St. Edmond Catholic School has completed Phase One of its capital campaign, reaching its goal of $3 million in pledges.
The first $1.2 million is earmarked for an endowment for the school's one-to-one computer program, according to Tom Miklo, director of development.
"We were (grades) nine through 12, and now we're eight through 12," Miklo said. "We had the first four years of the program paid for. We wanted to have an endowed fund in place to help assist that and we'd like to continue to raise money and to integrate our computer program in the lower levels as well."
The next $1.8 million will go toward infrastructure needs, Miklo said.
"Our original heating system is from 1955," he said. "We did have to replace the boilers about three or four years ago. We had to replace the piping. And all the units in the old high school were also 58 years old. They didn't work very well, our kids were freezing in the winter time, so we're addressing that issue. And I think a lot of that has been done. There's some places we'll probably get to next summer."
Keith Kolacia, a campaign co-chair along with his wife, Jayne, and Rick and Pam McCarville, said the renovations have been discussed for more than 10 years.
"We've been on borrowed time," Kolacia said. "The life expectancy of the heating system is about 40 years. And when we started these upgrades I would say that was about 50 years after we installed the original equipment. To say the need is there is a huge understatement."
The heating project will be done in two phases, Kolacia said, the first to focus on the school's single story addition built in 1964.
"We have gone through and completely taken out all the old piping. Delivery system has basically been replaced. And the end units, the heating cabinets, have been replaced, as well," he said. "One of the problems we faced in this building was that you could enter many climates throughout the winter. After next year, it will be a more balanced heat."
Kolacia said the community's support was gratifying.
"We don't have the advantage of tax-based funding really to help support us for many of our projects around here, so to see our stakeholders step up and show us they believe in what we're doing, to support us in the way they do, is a testament to the impact this school has had on many people," he said.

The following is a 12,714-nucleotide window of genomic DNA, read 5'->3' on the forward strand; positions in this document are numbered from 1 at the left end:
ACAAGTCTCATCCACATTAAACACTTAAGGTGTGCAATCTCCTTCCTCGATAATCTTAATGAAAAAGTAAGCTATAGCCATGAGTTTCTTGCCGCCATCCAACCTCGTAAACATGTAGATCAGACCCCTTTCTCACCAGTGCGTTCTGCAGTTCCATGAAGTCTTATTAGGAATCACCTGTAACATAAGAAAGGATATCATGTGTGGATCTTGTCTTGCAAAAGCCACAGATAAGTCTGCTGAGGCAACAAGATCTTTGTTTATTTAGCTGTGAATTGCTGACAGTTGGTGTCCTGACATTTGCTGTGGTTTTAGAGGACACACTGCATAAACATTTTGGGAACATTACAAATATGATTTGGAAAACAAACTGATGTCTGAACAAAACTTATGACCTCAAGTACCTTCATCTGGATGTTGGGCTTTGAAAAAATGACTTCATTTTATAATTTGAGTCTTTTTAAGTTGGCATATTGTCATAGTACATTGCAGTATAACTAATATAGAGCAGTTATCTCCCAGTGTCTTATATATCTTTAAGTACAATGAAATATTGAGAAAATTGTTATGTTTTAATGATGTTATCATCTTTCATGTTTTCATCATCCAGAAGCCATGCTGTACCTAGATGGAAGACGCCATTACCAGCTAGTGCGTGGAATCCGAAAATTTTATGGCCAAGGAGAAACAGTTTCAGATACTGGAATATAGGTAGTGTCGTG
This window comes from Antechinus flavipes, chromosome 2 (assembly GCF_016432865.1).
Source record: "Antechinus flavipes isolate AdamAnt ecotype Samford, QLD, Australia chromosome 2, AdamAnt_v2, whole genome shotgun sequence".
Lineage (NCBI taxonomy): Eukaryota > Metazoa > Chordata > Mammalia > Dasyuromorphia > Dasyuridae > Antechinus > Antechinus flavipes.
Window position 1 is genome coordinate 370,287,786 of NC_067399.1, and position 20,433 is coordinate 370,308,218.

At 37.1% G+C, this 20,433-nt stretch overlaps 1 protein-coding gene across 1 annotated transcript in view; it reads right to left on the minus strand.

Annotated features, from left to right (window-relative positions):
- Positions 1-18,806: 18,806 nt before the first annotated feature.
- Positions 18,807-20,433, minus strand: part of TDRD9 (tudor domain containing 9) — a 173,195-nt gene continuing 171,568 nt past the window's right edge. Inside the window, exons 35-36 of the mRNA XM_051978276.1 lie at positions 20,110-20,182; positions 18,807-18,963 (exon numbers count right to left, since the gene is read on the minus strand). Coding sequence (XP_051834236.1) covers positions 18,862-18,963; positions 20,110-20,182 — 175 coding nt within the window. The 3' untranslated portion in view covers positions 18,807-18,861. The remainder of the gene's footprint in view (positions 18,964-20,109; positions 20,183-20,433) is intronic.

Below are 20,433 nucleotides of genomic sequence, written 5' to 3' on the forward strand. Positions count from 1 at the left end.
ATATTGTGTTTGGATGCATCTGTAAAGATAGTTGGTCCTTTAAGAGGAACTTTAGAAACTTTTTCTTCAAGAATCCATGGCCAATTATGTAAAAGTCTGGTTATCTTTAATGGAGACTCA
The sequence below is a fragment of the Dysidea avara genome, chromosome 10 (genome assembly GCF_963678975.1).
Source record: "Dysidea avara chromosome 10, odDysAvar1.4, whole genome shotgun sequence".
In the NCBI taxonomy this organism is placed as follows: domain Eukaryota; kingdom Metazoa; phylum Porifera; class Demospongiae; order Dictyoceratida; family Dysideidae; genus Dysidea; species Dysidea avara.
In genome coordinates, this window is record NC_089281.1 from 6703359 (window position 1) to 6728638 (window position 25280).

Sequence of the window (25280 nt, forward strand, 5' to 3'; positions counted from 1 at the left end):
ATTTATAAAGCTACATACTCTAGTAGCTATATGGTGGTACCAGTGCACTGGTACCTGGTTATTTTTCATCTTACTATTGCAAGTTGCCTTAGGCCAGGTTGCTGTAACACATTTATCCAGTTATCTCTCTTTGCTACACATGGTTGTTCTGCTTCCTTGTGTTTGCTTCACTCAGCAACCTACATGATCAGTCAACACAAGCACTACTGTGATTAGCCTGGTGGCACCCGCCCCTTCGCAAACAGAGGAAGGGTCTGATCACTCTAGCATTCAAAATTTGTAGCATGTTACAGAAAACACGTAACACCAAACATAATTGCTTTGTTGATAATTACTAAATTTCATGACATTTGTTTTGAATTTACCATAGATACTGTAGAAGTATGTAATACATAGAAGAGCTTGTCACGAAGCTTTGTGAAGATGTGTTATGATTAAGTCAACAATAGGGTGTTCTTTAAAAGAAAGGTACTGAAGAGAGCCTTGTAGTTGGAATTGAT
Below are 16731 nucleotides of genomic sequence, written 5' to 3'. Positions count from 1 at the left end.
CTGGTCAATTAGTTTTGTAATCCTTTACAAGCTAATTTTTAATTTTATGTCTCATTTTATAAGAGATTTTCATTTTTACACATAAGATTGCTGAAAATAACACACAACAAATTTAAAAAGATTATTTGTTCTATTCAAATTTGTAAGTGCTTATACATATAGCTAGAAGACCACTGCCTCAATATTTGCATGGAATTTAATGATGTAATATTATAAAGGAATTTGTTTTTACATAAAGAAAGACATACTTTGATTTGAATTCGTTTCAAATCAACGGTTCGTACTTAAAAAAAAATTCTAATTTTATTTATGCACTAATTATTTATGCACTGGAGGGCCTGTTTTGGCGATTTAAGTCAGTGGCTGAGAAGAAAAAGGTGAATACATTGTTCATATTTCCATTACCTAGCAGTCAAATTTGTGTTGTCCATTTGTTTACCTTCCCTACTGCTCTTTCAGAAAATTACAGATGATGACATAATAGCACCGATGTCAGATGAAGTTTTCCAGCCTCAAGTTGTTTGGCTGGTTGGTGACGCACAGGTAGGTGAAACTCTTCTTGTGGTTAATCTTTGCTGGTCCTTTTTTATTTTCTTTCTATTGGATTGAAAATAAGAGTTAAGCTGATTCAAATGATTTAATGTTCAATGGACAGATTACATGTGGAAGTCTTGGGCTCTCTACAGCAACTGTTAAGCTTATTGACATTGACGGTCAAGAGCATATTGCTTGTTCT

Miklo said fundraising efforts will continue.
"We've reached our initial goal of a little over $3 million in pledges, but we want to keep this alive," he said. "There are still some people in places we will solicit for funds because we do need to continue to build that computer endowment."
A problem facing the school, Miklo said, is the unknowable future of technology.
"We bought these laptops and there was a four-year lease. When that's up, we don't know what's next," he said. "It's probably not going to be laptops. It could be iPads, it might be iPhones. Who knows? Technology is changing so rapidly. We just have to be prepared for the next phase, the next step. We're very pleased we were able to get this done."
Miklo said he could not be happier with the outcome of the campaign.
"This is part of the master plan," he said. "It's always good to succeed. We're just hoping it breeds more donorship."
Mary Gibb, St. Edmond Catholic School president, said she was impressed with the campaign's success.
"It shows me how committed people are to maintaining the tradition of excellence in our Catholic school," Gibb said. "In the years to come, I hope we can expand our one-to-one computer initiative as well as continue to make building improvements."
She added, "I'm very excited about the future of St. Edmond."